Everyone knows the old adage—eyes are “windows to the soul,” a way to understand what someone else feels without the need for words. But is reading emotions really possible with nothing more than a glance? Are eyes really so transparent?
Take the Quiz
According to a New York Times article, absolutely. The piece takes the form of a small quiz, with 36 black-and-white pictures featuring sets of eyes, each with four emotional choices underneath. Originally featured in a Harvard University study, the questions begin with a set of eyes looking straight at the camera. Four choices—playful, comforting, irritated, and bored—surround the image, but which one is correct? Playful, says the quiz, and offers 35 more pictures with answers from preoccupied to friendly to downright despondent. If you score 30 or more, chances are you’re good at reading emotions just by looking at a person’s eyes, while if you come in under 22 this may be more of a challenge.
Emotion and Eyesight
But how do eyes bring emotion to the surface? There are several factors. First, pupils dilate or shrink in response to emotion. Scientific American reports that actions that require intense concentration, such as solving math problems, cause pupils to dilate. Relaxation, meanwhile, causes pupils to contract. Eyelids and eyebrows are also good emotional indicators. Furrowed brows and narrowed eyelids might indicate worry, nervousness, or panic, while a more open expression denotes friendliness or compassion. Finally, there’s some evidence to suggest colour skew in response to intense emotion, especially for people with blue, green, or hazel eyes. Although no hard evidence exists to confirm this linkage, it’s possible that neurochemicals released in a heightened emotional state can impact the colour of your eyes.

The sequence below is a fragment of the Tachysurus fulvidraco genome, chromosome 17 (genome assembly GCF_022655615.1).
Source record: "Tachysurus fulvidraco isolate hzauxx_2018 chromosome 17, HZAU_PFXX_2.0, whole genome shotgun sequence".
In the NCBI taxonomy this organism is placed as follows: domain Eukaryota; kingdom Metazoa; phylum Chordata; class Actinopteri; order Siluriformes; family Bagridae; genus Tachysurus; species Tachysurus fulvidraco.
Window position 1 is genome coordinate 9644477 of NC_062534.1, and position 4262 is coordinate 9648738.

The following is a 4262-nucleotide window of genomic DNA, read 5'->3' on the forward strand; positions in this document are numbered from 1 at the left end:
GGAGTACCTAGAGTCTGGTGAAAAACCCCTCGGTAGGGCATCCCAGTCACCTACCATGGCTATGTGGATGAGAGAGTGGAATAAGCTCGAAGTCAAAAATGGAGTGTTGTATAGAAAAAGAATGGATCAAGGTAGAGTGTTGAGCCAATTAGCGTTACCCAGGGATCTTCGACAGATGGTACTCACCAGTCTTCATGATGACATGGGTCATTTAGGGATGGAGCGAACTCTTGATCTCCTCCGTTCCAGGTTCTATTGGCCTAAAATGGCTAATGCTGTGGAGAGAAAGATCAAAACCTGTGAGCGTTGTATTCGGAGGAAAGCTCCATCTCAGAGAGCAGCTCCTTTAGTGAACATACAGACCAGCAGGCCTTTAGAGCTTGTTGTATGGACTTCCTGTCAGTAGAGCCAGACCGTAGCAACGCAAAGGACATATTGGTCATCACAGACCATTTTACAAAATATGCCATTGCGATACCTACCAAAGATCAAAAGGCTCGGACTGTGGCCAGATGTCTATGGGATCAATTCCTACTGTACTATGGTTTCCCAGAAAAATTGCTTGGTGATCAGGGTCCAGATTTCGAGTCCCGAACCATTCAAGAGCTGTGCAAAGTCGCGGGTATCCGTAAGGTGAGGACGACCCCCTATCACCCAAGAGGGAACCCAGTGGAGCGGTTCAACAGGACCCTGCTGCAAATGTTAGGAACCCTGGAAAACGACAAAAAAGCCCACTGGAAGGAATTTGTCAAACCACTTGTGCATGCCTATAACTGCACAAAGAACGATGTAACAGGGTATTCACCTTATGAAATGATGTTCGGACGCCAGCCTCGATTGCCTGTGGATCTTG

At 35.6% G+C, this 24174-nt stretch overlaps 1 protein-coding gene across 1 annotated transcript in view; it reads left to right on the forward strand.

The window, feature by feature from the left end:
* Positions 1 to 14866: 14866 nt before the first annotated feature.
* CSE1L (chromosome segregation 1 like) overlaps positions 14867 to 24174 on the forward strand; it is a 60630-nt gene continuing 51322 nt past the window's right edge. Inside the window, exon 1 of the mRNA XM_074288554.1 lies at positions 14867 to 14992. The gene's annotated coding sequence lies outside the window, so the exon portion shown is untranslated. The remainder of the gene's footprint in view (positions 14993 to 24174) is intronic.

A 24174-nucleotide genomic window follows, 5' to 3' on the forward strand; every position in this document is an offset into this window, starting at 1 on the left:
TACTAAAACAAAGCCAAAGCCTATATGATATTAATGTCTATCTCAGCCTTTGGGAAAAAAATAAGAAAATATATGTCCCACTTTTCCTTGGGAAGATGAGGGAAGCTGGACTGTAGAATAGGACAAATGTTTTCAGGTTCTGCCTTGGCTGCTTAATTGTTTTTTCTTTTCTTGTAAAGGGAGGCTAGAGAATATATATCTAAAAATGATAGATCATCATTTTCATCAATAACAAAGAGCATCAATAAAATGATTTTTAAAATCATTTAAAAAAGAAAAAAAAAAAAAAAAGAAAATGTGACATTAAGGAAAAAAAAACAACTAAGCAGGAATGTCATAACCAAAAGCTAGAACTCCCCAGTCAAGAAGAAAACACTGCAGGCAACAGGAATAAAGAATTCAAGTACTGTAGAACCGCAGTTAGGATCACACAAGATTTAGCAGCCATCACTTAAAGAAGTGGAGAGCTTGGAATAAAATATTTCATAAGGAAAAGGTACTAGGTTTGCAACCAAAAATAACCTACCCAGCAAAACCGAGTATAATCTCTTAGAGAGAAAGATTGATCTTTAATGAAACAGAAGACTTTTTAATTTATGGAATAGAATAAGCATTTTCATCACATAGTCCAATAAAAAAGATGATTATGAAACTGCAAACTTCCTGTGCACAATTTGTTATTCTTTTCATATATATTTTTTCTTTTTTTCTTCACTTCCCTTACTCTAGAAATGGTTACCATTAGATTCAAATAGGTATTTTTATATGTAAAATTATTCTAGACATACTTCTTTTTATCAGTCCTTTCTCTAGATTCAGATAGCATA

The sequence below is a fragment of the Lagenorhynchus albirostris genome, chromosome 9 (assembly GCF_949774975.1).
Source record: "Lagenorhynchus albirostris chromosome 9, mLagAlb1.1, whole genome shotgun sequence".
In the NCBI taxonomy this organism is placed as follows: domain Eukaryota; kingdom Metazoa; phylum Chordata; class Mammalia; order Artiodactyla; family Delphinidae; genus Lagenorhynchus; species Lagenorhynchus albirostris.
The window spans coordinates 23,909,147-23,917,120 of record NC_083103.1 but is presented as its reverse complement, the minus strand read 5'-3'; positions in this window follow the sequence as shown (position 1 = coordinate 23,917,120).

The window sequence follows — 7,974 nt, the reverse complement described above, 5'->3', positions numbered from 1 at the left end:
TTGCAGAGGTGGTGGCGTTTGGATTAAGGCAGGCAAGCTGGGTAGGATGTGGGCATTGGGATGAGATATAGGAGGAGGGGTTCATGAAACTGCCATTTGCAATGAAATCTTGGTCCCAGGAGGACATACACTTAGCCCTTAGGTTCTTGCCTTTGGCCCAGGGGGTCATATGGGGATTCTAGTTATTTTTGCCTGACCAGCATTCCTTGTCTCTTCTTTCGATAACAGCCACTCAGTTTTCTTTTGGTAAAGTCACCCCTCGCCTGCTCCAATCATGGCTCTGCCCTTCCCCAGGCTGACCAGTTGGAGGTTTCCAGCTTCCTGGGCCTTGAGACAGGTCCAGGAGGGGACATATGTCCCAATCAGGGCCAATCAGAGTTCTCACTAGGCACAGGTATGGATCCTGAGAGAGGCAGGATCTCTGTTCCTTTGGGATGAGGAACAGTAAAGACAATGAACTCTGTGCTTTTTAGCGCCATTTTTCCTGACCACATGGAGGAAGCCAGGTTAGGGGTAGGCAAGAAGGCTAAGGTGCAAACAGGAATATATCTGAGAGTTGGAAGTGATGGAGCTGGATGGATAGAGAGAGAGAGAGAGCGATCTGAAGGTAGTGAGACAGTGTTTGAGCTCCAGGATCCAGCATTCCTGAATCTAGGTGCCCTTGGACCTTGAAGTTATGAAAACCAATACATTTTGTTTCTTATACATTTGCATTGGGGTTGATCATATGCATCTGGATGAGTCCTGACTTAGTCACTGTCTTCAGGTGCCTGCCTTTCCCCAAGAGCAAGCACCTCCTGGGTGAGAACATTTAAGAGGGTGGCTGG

Seeing Is Believing
Several factors can impact your ability to read eye emotions or handicap the ability of others to read you. Lighting and weather can conspire to change eye colour and alter overall appearance, while eyeglasses can distort the true shape of your eyes, and anyone with untreated eye health issues may be pegged as irritable or worried because they always squint. In addition, there are many subtle details in and around the eyes that affect emotional perception—if your own eyesight is poor, reading emotions in other people may be difficult.
One way to potentially improve emotional intelligence is laser vision correction. Doing away with glasses or contacts lets you get a better look at the subtle cues of family and friends, and it gives them the advantage of seeing your eyes uncovered by glasses or contacts. Laser procedures such as Custom Wavefront LASIK are fast and painless, and they can be used to correct common vision problems, such as nearsightedness, farsightedness and astigmatism.
Together, eyes and subtle facial expressions really do offer a window into unspoken emotions; LASIK MD can help improve your ability to see and be seen.